When I turned up at Bangkok's Dusit Zoo on a recent Friday, the ticket clerk let me in at the "Thai price" of 100 baht ($3), instead of the 150 baht that foreigners usually pay. Perhaps this was because I spoke to her in Thai, or maybe it was because the zoo is about to close its gates for the last time, just months after celebrating its 80th anniversary.
Located in the heart of the city, opposite the National Assembly, Dusit is the most-visited zoo in Thailand, a beloved weekend destination for the city's children that is famed for star attractions such as Mali, a 51-year-old hippo. Even Bangkok residents who have rarely visited the zoo are full of pre-emptive nostalgia for what is about to be lost.
I have rarely been inside the zoo, but as a seasoned student of Thai politics, I have often loitered in the vicinity -- not least because the pavement adjacent to the parliament building has long been a venue for demonstrations and protests. When former Bangkok Gov. Chamlong Srimuang staged a hunger strike outside parliament in May 1992, challenging the controversial (and short-lived) appointment of Gen. Suchinda Kraprayoon, a coup leader, as prime minister, he complained that the eerie cries of the zoo's animals kept him awake half the night.
Chamlong drew inspiration from veteran campaigner and sometime parliamentarian Chalard Vorachat, who has staged numerous hunger strikes in front of the zoo since the early 1990s -- most recently after a 2014 military coup -- and in apparent solidarity with the captive animals has camped out in a giant cage.
After entering the zoo, I jumped on a shuttle that whisked me to see Mali. Near the hippo enclosure, I stumbled across one of Bangkok's smallest museums, an air-raid shelter commemorating Thailand's involvement in World War II -- a topic that most official histories prefer to gloss over.
The good news -- as the state-run Zoological Park Organization has been eager to stress -- is that the zoo will reopen on a larger site in Pathum Thani, a province adjoining Bangkok. But while the new zoo may offer more modern amenities and a better visitor experience -- as well as neatly severing the long-standing association between overly excitable elected politicians and wild creatures -- the reasons for the move from Dusit have little to do with the best interests of the animals, their predominantly diminutive visitors or Thailand's incompletely tamed lawmakers.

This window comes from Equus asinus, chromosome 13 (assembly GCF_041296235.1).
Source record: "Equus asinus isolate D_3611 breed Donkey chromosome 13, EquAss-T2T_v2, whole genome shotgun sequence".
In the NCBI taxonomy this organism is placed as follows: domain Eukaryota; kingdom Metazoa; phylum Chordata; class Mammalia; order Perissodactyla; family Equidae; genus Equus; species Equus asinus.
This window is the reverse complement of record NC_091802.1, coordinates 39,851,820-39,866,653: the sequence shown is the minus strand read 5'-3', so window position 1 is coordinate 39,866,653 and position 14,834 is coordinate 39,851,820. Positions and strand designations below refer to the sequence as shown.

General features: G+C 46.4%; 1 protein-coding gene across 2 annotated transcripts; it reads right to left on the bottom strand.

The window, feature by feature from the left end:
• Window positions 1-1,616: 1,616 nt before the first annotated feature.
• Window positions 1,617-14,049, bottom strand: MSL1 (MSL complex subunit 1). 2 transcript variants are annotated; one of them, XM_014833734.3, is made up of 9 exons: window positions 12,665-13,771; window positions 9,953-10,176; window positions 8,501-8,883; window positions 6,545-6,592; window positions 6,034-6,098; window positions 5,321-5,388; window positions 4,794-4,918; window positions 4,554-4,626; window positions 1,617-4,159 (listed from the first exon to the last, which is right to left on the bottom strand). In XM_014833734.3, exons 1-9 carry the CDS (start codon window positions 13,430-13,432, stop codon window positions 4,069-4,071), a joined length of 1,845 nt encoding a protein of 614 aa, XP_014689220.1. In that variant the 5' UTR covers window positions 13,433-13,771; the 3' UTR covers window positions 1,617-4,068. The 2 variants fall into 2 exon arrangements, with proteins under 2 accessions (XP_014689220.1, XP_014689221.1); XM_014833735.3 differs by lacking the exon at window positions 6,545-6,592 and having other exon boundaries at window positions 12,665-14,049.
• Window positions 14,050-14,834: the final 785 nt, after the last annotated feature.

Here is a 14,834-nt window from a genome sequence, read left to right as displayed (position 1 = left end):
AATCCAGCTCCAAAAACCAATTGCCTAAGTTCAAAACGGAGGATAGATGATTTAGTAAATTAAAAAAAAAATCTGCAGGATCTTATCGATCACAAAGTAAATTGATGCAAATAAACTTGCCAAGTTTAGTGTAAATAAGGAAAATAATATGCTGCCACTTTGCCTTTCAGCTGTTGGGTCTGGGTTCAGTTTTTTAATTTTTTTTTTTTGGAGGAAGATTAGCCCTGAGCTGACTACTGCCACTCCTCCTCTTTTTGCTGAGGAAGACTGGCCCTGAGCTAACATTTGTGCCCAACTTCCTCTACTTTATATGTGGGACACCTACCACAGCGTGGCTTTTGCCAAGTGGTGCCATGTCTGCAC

Clues may be found by reading a potted history of Dusit Zoo presented on signboards at the main entrance. The site was originally created by King Chulalongkorn (1853-1910) as Khao Din Wana, a private -- and royal -- botanical garden emulating similar gardens he had seen in Europe. Sadly, Khao Din Wana became terribly neglected after the king's death.
When the zoo opened in 1938, the reigning monarch was 13-year-old King Ananda, who had assumed the throne after the abdication of King Prajadhipok three years earlier. King Ananda was studying in Switzerland, and royal affairs were managed during his minority by a regency council. Power was in the hands of the People's Party, which had brought about the end of an absolute monarchy in 1932.
Clearly, the palace was not well-placed to resist the government's request to turn the royal garden into a public zoo. And while the zoo has delighted millions of visitors for decades, its presence at the core of Bangkok's old town has also served as a reminder that the monarchy's powers and privileges were once highly constrained.
The banishment of the zoo to the provinces is a signal that times are changing under a new monarch, King Maha Vajiralongkorn, who enjoys strong support from the ruling military junta. As I circumnavigated the artificial lake that occupies much of the zoo's ample acreage, I spotted through the fence newly erected signs proclaiming the adjacent area around the Dusit Palace a "royal zone."
An April 2018 protest at the zoo criticized the popular elephant shows as exploitative, while the sole elephant I saw on my own visit was shackled to a long chain -- perhaps a suitable fate for an animal often seen as a symbol of the Thai nation. Let us hope that Thailand's most venerated creatures will be allowed to roam unleashed in a dedicated compound at the new Bangkok Zoo when it opens in about three years.
All being well, by then a new parliament complex will have opened, Thailand will have returned to an era of electoral politics, and there will be no need for Chalard or anyone else to stage a hunger strike in mock captivity.
Duncan McCargo is professor of political science at the University of Leeds in the U.K.